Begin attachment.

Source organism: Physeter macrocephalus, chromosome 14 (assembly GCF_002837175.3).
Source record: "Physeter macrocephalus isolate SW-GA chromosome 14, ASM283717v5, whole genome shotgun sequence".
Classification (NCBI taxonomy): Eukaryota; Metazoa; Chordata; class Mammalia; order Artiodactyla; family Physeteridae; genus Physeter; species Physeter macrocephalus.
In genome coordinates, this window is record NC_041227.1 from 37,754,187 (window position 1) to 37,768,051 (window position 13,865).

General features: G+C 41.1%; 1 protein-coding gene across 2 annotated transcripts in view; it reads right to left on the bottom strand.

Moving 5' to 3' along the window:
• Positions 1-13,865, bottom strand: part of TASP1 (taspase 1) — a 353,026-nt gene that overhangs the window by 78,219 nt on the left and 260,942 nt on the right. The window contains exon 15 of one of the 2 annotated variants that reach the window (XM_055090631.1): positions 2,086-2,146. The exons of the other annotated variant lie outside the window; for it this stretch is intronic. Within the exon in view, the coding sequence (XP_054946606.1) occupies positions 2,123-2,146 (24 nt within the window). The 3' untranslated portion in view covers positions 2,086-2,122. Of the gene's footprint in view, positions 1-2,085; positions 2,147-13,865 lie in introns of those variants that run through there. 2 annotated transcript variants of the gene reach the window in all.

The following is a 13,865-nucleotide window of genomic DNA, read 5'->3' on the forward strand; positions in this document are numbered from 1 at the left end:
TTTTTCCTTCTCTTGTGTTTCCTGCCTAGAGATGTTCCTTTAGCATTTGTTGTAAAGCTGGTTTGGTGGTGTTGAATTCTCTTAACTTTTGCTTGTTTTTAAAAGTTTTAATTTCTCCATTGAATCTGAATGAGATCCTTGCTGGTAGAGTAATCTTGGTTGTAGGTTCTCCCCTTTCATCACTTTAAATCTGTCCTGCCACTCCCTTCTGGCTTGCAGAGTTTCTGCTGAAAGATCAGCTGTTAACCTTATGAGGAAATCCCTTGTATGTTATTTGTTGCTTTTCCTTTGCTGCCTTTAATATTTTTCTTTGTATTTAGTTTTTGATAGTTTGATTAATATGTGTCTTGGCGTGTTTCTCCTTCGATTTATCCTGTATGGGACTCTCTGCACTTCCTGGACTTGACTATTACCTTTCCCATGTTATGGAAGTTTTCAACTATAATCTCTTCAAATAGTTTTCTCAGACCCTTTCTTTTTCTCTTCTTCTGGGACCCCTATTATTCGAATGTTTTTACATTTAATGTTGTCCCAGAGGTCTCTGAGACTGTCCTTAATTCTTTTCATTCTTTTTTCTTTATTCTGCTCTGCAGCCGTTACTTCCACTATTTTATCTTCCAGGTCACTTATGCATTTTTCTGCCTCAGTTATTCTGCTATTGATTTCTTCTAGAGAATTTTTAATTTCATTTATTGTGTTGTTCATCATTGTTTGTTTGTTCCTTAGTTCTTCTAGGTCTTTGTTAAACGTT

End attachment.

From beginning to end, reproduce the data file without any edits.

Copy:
Source organism: Physeter macrocephalus, chromosome 14 (assembly GCF_002837175.3).
Source record: "Physeter macrocephalus isolate SW-GA chromosome 14, ASM283717v5, whole genome shotgun sequence".
Classification (NCBI taxonomy): Eukaryota; Metazoa; Chordata; class Mammalia; order Artiodactyla; family Physeteridae; genus Physeter; species Physeter macrocephalus.
In genome coordinates, this window is record NC_041227.1 from 37,754,187 (window position 1) to 37,768,051 (window position 13,865).

General features: G+C 41.1%; 1 protein-coding gene across 2 annotated transcripts in view; it reads right to left on the bottom strand.

Moving 5' to 3' along the window:
• Positions 1-13,865, bottom strand: part of TASP1 (taspase 1) — a 353,026-nt gene that overhangs the window by 78,219 nt on the left and 260,942 nt on the right. The window contains exon 15 of one of the 2 annotated variants that reach the window (XM_055090631.1): positions 2,086-2,146. The exons of the other annotated variant lie outside the window; for it this stretch is intronic. Within the exon in view, the coding sequence (XP_054946606.1) occupies positions 2,123-2,146 (24 nt within the window). The 3' untranslated portion in view covers positions 2,086-2,122. Of the gene's footprint in view, positions 1-2,085; positions 2,147-13,865 lie in introns of those variants that run through there. 2 annotated transcript variants of the gene reach the window in all.

The following is a 13,865-nucleotide window of genomic DNA, read 5'->3' on the forward strand; positions in this document are numbered from 1 at the left end:
TTTTTCCTTCTCTTGTGTTTCCTGCCTAGAGATGTTCCTTTAGCATTTGTTGTAAAGCTGGTTTGGTGGTGTTGAATTCTCTTAACTTTTGCTTGTTTTTAAAAGTTTTAATTTCTCCATTGAATCTGAATGAGATCCTTGCTGGTAGAGTAATCTTGGTTGTAGGTTCTCCCCTTTCATCACTTTAAATCTGTCCTGCCACTCCCTTCTGGCTTGCAGAGTTTCTGCTGAAAGATCAGCTGTTAACCTTATGAGGAAATCCCTTGTATGTTATTTGTTGCTTTTCCTTTGCTGCCTTTAATATTTTTCTTTGTATTTAGTTTTTGATAGTTTGATTAATATGTGTCTTGGCGTGTTTCTCCTTCGATTTATCCTGTATGGGACTCTCTGCACTTCCTGGACTTGACTATTACCTTTCCCATGTTATGGAAGTTTTCAACTATAATCTCTTCAAATAGTTTTCTCAGACCCTTTCTTTTTCTCTTCTTCTGGGACCCCTATTATTCGAATGTTTTTACATTTAATGTTGTCCCAGAGGTCTCTGAGACTGTCCTTAATTCTTTTCATTCTTTTTTCTTTATTCTGCTCTGCAGCCGTTACTTCCACTATTTTATCTTCCAGGTCACTTATGCATTTTTCTGCCTCAGTTATTCTGCTATTGATTTCTTCTAGAGAATTTTTAATTTCATTTATTGTGTTGTTCATCATTGTTTGTTTGTTCCTTAGTTCTTCTAGGTCTTTGTTAAACGTT